The Census Bureau’s 2006-2010 American Community Survey showed that (in 2010 inflation-adjusted dollars) median household income was $123,285 (with a margin of error of +/- $7,030) and the median family income was $153,906 (+/- $14,565). Males had a median income of $123,390 (+/- $9,621) versus $86,272 (+/- $9,195) for females. The per capita income for the borough was $67,809 (+/- $4,972). About 2.1% of families and 2.9% of the population were below the poverty line, including 1.3% of those under age 18 and 8.0% of those age 65 or over.
The headquarters of Avaya, Barnes & Noble College Booksellers, Fedders, Hitachi Power Systems USA and Verizon Wireless are located in the township. Verizon Communications, which maintains its world headquarters in New York City, has located operations of its major business units in buildings that were formerly AT&T’s world headquarters.
Roads and highways
As of May 2010, the township had a total of 138.86 miles (223.47 km) of roadways, of which 109.20 miles (175.74 km) were maintained by the municipality, 21.13 miles (34.01 km) by Somerset County and 8.53 miles (13.73 km) by the New Jersey Department of Transportation.
New Jersey Transit provides local bus service on the MCM8 route.
Points of interest
- The Devil’s Tree – A solitary oak tree in a field off Mountain Road in the southern corner of the township that has been subject of several stories in Weird NJ magazine.
- The Brick Academy – A restoration of what was known as the Basking Ridge Classical School, a prep school for those hoping to attend Princeton University. The Brick Academy is the current home of the Historical Society of the Somerset Hills.
People who were born in, residents of, or otherwise closely associated with Bernards Township include:
- William Alexander, Lord Stirling (1726-1783), Continental Army major general during the American Revolutionary War.
- The Bouncing Souls, punk rock band.
- J. C. Chandor (born 1974), Academy Award-nominated writer/director of the 2011 film Margin Call.
- Chris Daggett (born 1950), President and CEO of the Geraldine R. Dodge Foundation who ran as an independent candidate in the 2009 New Jersey gubernatorial election.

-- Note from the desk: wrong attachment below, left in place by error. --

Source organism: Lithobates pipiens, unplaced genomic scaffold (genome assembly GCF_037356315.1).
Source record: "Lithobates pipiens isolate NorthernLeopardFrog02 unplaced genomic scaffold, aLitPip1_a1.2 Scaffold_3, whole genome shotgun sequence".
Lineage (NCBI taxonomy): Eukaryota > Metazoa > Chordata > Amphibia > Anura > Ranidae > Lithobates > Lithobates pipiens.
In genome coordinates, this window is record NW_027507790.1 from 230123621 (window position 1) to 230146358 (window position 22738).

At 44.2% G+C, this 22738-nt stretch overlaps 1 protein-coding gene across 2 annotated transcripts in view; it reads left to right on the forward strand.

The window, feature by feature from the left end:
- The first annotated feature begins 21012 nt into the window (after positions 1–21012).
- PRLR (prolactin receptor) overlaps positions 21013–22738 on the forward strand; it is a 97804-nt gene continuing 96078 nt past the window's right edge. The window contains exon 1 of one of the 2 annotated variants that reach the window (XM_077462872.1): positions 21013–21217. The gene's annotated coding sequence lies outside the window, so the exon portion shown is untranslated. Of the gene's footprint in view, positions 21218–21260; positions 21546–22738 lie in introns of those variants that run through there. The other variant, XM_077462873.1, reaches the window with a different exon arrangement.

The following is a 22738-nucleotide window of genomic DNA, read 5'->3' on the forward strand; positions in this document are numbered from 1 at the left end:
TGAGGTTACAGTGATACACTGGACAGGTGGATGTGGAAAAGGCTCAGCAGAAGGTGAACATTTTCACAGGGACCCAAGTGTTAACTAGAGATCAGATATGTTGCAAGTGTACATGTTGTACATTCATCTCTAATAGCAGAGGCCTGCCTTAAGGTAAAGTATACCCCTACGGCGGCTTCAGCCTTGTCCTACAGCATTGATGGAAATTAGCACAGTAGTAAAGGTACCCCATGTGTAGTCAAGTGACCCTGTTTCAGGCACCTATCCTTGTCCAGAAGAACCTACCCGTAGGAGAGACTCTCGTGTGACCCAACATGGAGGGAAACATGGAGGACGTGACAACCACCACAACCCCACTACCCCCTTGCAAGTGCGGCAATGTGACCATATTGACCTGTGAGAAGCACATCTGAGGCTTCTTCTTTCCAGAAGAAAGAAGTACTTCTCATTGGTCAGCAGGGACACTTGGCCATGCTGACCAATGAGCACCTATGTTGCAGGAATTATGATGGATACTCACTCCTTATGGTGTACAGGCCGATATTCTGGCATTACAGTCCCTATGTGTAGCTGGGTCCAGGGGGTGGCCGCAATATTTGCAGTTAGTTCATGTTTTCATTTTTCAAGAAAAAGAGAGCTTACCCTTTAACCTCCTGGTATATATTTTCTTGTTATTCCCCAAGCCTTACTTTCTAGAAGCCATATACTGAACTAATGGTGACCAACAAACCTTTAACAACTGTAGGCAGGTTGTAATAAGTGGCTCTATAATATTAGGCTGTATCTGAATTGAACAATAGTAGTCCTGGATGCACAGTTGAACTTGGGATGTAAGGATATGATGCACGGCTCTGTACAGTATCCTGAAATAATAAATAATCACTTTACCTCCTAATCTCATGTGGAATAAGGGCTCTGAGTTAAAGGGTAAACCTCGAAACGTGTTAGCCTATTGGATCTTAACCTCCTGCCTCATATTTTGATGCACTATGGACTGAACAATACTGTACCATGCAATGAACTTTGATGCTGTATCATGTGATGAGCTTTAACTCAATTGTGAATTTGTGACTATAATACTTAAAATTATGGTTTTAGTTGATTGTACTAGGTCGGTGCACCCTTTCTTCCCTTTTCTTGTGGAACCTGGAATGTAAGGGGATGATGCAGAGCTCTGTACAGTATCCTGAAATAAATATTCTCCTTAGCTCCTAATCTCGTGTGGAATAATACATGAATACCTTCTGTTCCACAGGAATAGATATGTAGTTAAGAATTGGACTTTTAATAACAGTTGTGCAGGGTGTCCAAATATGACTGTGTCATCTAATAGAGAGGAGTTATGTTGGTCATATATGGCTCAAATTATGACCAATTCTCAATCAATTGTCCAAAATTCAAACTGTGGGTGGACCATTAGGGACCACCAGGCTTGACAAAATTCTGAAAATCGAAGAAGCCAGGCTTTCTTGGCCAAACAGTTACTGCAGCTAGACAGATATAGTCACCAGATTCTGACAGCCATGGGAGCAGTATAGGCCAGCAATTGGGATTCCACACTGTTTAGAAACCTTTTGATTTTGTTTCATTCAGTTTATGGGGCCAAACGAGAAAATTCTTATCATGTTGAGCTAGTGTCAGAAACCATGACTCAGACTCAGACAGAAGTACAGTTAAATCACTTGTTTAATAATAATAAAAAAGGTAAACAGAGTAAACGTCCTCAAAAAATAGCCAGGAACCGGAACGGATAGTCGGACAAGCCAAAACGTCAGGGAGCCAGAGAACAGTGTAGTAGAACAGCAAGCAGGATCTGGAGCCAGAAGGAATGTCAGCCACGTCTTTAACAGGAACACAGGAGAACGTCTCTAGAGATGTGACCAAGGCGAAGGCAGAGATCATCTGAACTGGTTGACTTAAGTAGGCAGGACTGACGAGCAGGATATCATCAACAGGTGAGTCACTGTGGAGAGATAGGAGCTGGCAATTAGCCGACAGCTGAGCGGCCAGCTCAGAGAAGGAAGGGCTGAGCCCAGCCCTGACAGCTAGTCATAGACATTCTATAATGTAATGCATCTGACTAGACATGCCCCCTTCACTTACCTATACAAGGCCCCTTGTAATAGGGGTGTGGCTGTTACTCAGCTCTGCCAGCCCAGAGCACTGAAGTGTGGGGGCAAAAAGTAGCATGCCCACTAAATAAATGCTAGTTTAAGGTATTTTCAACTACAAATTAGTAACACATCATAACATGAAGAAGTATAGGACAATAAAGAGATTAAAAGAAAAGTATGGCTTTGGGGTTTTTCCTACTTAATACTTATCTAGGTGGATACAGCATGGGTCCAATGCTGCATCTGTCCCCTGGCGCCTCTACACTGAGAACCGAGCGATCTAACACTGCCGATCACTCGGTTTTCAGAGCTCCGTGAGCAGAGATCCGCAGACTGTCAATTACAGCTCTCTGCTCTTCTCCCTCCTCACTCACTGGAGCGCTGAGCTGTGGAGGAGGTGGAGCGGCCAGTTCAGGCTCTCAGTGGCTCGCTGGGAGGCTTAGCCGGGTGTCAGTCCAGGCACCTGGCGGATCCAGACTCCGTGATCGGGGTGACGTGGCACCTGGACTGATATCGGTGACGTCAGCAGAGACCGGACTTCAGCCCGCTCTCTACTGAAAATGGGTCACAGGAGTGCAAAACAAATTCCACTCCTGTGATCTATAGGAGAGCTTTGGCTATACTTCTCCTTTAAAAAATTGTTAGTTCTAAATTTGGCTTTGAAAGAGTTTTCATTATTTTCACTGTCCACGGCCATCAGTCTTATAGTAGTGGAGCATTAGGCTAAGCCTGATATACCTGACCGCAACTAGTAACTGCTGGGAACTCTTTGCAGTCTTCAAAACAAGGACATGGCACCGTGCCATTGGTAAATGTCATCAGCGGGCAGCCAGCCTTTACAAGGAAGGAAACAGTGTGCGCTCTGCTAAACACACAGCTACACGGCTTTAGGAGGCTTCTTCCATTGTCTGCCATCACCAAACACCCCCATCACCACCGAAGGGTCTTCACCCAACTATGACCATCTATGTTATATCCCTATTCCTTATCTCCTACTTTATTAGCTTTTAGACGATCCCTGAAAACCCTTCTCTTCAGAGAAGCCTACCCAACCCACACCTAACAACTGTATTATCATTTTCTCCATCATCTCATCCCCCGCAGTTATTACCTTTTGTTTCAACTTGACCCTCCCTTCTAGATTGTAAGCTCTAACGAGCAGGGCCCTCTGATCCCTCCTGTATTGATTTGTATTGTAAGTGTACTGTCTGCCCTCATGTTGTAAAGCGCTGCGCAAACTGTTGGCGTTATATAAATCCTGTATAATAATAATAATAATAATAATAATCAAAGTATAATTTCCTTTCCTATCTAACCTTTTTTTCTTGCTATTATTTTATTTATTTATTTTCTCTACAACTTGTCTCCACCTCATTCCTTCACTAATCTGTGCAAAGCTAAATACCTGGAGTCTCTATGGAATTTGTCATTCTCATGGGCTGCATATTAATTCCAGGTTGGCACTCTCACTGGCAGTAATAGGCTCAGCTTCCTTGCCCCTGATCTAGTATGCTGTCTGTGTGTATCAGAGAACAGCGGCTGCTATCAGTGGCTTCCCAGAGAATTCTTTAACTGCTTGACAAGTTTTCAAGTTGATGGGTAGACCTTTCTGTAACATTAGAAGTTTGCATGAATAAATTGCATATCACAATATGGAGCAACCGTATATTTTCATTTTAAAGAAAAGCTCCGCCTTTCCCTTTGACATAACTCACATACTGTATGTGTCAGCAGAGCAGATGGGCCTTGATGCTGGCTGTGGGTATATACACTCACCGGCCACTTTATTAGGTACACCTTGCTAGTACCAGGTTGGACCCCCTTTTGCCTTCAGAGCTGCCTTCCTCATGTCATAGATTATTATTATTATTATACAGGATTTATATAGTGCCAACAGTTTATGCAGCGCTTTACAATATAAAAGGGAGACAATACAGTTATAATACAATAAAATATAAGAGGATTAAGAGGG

- Scott Fischer (1955–1996), climber and guide who was the first American to climb Lhotse, the fourth-highest mountain in the world; He died on May 11, 1996 in an attempt to climb Mount Everest in the 1996 Everest Disaster.
- Patricia Lee Gauch (born 1934), author of over 30 works of children’s literature who was inducted into the New Jersey Literary Hall of Fame in 1993.
- Jon Gutwillig (born 1974), guitarist of the Disco Biscuits.
- Tobin Heath (born 1988), soccer player and member of the United States women’s national team who won a gold medal as youngest member of the US team in the 2008 Olympics.
- Philip Lindsley (1786–1855), Presbyterian minister, educator, and classicist who served as the acting president of the College of New Jersey (now Princeton University) from 1822 to 1824.
- Page McConnell (born 1963), keyboardist best known for his work with the rock band Phish.
- Robert E. Mulcahy III (born 1932), athletic director at Rutgers University.
- Samuel Lewis Southard (1787–1842), served as U.S. Senator, Secretary of the Navy, and the 10th Governor of New Jersey.
- Mike Tannenbaum (born 1969), former general manager of the New York Jets.
- LaDainian Tomlinson (born 1979), former NFL running back who played for the New York Jets.
- Zip the Pinhead (c. 1842-1926), turn-of-the-century sideshow performer, was born in Liberty Corner.